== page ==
Who is Most at Risk of Illness

Seniors, older adults, and those with underlying health conditions are at higher risk for adverse health complications if they contract this virus. Now that COVID-19 is present in our community, we recommend that seniors, older adults, and those with underlying health conditions minimize their contact with people in the community.  

How can We Keep Our Community Safe

Protecting Yourself and Your Loved Ones From COVID-19...through everyday actions

  • Frequently and thoroughly wash your hands with soap and water for at least 20 seconds. If soap and water are not available, use hand sanitizer with at least 60% alcohol.
  • Cover coughs and sneezes with a tissue, then throw the tissue in the trash, or use your inner elbow or sleeve.
  • Avoid touching your eyes, nose, and mouth with unwashed hands
  • Clean surfaces in your home, and personal items such as cell phones, using regular household products.

...through physical distancing

  • Stay home, especially if you are sick.
  • Don’t shake hands. Instead, greet people by waving, or just saying hello.
  • Increase the physical distance between people to six feet to help reduce spread.
  • Encourage your friends, family, and neighbors to maintain physical distancing.
  • Postpone travel and stay home unless going out for essential tasks or business. Avoid putting yourself in a situation—whatever that might be—that might increase the risk given your situation.
  • Stay connected with loved ones by phone and online. Reach out to people if you need something. Consider if there are ways to attend meetings by phone or online.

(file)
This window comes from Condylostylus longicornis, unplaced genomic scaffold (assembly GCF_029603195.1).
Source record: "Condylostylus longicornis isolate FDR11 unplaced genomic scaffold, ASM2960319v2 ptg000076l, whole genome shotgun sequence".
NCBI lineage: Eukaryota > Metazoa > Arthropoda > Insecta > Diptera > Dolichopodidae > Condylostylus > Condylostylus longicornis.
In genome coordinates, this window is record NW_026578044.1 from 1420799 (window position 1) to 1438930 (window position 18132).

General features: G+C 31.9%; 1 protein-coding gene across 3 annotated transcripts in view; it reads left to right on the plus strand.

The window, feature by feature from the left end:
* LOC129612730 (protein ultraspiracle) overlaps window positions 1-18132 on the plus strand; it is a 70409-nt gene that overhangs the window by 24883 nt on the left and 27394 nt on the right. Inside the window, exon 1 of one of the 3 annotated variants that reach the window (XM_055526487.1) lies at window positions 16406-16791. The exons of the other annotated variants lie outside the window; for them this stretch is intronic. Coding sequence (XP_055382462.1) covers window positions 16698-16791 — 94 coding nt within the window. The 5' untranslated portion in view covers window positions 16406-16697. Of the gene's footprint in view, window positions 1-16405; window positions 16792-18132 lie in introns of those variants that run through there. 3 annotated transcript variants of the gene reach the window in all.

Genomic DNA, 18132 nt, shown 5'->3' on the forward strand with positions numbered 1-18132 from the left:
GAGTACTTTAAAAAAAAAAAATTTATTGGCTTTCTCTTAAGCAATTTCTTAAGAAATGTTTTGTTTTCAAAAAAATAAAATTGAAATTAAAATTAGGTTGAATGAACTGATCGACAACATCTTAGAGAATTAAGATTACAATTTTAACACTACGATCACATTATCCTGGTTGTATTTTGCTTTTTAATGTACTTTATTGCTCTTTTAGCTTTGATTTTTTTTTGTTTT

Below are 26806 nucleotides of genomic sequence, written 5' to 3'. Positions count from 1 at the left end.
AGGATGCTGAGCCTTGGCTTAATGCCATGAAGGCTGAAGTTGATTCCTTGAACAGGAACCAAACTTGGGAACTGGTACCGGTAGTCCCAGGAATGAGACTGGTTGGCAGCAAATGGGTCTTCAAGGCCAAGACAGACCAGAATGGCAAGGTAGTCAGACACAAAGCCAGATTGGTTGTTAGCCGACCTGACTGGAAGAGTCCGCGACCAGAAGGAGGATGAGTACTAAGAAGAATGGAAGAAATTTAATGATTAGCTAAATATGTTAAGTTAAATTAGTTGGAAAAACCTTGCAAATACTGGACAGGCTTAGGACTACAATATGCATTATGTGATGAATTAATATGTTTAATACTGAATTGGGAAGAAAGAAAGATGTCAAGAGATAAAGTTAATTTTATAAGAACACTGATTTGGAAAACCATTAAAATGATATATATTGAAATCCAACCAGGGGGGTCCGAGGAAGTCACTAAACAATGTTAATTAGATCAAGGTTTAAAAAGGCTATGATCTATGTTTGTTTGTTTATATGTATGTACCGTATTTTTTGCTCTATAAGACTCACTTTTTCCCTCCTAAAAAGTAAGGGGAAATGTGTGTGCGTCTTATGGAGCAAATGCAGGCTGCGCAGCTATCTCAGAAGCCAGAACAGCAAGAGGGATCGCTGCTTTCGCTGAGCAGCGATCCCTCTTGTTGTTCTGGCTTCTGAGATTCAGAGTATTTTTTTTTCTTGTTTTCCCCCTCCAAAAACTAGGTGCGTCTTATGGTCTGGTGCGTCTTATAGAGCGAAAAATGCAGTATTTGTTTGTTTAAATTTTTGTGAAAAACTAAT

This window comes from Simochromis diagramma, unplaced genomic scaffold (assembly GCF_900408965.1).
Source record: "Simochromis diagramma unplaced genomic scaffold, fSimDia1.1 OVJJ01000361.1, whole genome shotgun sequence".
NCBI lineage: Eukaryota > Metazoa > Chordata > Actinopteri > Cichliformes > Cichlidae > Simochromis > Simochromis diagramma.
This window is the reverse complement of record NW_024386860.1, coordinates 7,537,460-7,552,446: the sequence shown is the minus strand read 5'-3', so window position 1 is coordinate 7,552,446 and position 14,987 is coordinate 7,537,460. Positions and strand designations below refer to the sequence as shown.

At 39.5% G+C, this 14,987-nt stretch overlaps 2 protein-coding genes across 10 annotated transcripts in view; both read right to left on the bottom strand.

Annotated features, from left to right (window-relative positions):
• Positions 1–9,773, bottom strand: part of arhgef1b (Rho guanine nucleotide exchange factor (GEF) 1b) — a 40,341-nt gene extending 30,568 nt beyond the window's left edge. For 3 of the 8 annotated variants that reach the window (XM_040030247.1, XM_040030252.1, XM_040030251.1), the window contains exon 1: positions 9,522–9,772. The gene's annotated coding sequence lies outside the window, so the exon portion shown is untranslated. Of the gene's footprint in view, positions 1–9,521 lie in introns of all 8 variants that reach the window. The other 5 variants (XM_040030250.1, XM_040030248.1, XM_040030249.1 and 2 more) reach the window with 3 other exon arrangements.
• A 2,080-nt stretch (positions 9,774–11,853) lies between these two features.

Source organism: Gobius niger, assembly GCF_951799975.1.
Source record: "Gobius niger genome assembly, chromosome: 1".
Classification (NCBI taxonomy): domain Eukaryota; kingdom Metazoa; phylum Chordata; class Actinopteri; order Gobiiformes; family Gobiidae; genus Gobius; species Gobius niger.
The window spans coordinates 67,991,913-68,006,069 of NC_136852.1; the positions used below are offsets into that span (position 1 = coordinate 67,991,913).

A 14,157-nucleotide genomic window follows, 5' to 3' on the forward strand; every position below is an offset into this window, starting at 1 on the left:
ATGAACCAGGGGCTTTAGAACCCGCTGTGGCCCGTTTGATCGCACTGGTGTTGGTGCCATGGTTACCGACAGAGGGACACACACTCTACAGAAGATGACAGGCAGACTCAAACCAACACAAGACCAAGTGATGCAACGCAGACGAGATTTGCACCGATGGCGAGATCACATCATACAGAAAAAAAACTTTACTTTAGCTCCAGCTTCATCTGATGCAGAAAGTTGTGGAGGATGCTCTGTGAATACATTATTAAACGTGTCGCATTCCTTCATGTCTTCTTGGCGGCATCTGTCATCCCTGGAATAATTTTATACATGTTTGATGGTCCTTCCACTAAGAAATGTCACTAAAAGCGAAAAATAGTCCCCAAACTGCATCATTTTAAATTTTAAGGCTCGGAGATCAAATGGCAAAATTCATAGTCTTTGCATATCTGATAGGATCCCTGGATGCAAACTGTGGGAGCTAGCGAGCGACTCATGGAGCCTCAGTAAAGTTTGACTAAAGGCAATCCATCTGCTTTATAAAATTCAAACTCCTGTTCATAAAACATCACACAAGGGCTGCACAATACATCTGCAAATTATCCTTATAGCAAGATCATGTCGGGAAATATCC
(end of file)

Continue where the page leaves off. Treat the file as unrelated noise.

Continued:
...by being prepared

  • Make sure you have access to several weeks of medications, food, and supplies in case you need to stay home for prolonged periods of time.
    • Help those most at risk of severe illness with COVID-19 get any needed supplies and medications. Offer to make a trip out for them and leave the items on their doorstep.
  • Make a plan with your network about: 
    • how to check in with each other.
    • how others can deliver supplies so you can avoid crowds. 
    • how others can assist you with medical equipment or other needs in an emergency.

Interpersonal Violence

Not everyone has a safe home to shelter in during this outbreak. Domestic violence and child abuse may increase as individuals experience increased stress while survivors and their abusers are sheltered together for long periods of time. With more individuals out of work or working remotely and with children not able to attend school, these forms of violence have fewer opportunities to be noticed and addressed. It is particularly important during this time to check in on friends and neighbors. Many services are still open and available to help those who are affected by interpersonal violence.


Community Concerns

If you see someone doing something concerning, such as congregating in groups closer than 6 feet apart, we encourage you to politely express your concerns to them. If you would like to inform us about these activities in case we may need to follow-up, please complete this form.